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Author ORCID Identifier


Campus-Only Access for Five (5) Years

Document Type


Degree Name

Doctor of Philosophy (PhD)

Degree Program

Political Science

Year Degree Awarded


Month Degree Awarded


First Advisor

Nicholas Xenos

Second Advisor

Adam J. Dahl

Third Advisor

Sonia Alvarez

Fourth Advisor

Keith P. Feldman

Subject Categories

African American Studies | American Studies | Indigenous Studies | Political Theory | Race and Ethnicity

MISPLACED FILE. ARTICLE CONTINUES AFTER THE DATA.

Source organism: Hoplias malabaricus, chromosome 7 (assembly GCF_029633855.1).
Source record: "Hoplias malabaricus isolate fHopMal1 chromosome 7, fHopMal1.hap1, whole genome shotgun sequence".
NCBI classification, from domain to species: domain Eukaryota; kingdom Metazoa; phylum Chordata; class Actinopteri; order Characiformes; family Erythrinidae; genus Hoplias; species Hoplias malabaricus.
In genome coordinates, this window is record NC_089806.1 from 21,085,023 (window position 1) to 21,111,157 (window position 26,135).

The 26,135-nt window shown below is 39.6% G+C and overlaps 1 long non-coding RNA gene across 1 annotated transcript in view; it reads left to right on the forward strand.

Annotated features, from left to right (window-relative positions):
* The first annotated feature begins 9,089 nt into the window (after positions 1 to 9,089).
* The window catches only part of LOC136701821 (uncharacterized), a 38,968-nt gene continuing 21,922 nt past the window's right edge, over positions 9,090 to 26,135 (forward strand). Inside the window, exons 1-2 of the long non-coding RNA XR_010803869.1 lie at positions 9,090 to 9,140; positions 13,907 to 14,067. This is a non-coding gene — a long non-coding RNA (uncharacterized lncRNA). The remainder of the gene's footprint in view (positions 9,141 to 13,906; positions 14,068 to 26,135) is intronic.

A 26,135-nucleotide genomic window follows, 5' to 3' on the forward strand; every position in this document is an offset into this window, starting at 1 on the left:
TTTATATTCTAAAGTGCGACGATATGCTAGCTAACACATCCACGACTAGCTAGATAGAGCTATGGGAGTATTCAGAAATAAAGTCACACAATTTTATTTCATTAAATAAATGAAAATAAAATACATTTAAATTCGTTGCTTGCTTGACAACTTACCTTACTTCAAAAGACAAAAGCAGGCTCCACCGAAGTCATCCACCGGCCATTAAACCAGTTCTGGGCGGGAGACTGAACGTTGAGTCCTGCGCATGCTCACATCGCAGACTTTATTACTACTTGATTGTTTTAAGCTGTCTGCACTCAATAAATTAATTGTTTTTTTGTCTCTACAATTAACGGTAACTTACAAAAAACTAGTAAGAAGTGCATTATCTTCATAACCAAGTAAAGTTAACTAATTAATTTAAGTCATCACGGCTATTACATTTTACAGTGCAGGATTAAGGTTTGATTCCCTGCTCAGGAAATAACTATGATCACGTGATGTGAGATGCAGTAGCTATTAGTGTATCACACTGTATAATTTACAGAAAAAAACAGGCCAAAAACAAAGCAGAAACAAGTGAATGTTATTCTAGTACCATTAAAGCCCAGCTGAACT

This dissertation examines the relationship between anti-Black racism, settler colonialism, and American neoliberal capitalism. By developing a critical theory of racial capitalism, I historicize post-1978 economic restructuring within American capitalism’s longstanding structural entanglement with the expropriation of Black labor and Indigenous land. In doing so, I surface the distinctive forms of state-sanctioned and economic violence that Black and Indigenous populations experience, in contrast to populations racialized as white. My analysis thus highlights both continuities and ruptures in the violences of contemporary capitalism, revealing how the American political-economic system reconfigures earlier forms of racial/colonial domination. My argument proceeds through three interconnected registers. Firstly, I rethink political theories of neoliberalism through the Black Lives Matter (BLM) movement’s critique of anti-Black oppression. I argue that dominant critiques of neoliberalism homogenize the impact of neoliberal transformations across non-white racialized groups, as well as cast anti-racist struggles as divisive to egalitarian class politics. In contrast, by engaging with BLM’s primary documents, Cedric Robinson’s original analysis of racial capitalism, and contemporary scholarship in political theory, Black Studies, settler colonial studies, and critical ethnic studies, I articulate how American capitalism operates through both the generalized extraction of surplus value from working-class populations and “extra-economic” forms of labor and resource expropriation from Black and Indigenous populations. Secondly, to deepen this insight, I introduce the concept of “racial/colonial primitive accumulation,” elucidating the ways capital’s exploitation of normative (“white”) wage-labor is predicated on the “anti-Black relation,” encompassing racial slavery and its afterlives, and the “colonial relation,” including the conquest and ongoing occupation of Indigenous lands. Finally, I illustrate how neoliberal logics of “financial expropriation” build on earlier modes of racial/colonial expropriation. Specifically, I highlight two under-examined roots of the subprime mortgage crisis of 2007-2010: the predatory financial inclusion of Black populations in the 1960s and early 1970s and the emergence of home mortgage foreclosure in colonial America. Through these two illustrative examples, I reveal how anti-Black domination and settler notions of property saturate neoliberal financialization. I conclude by reflecting on the Covid-19 pandemic and BLM’s positive democratic vision. I suggest that the framework of racial capitalism enables forms of solidarity that eschew an emphasis on homogeneity, thus redirecting left politics past false binaries between anti-racist, anti-colonial, and anti-capitalist struggles.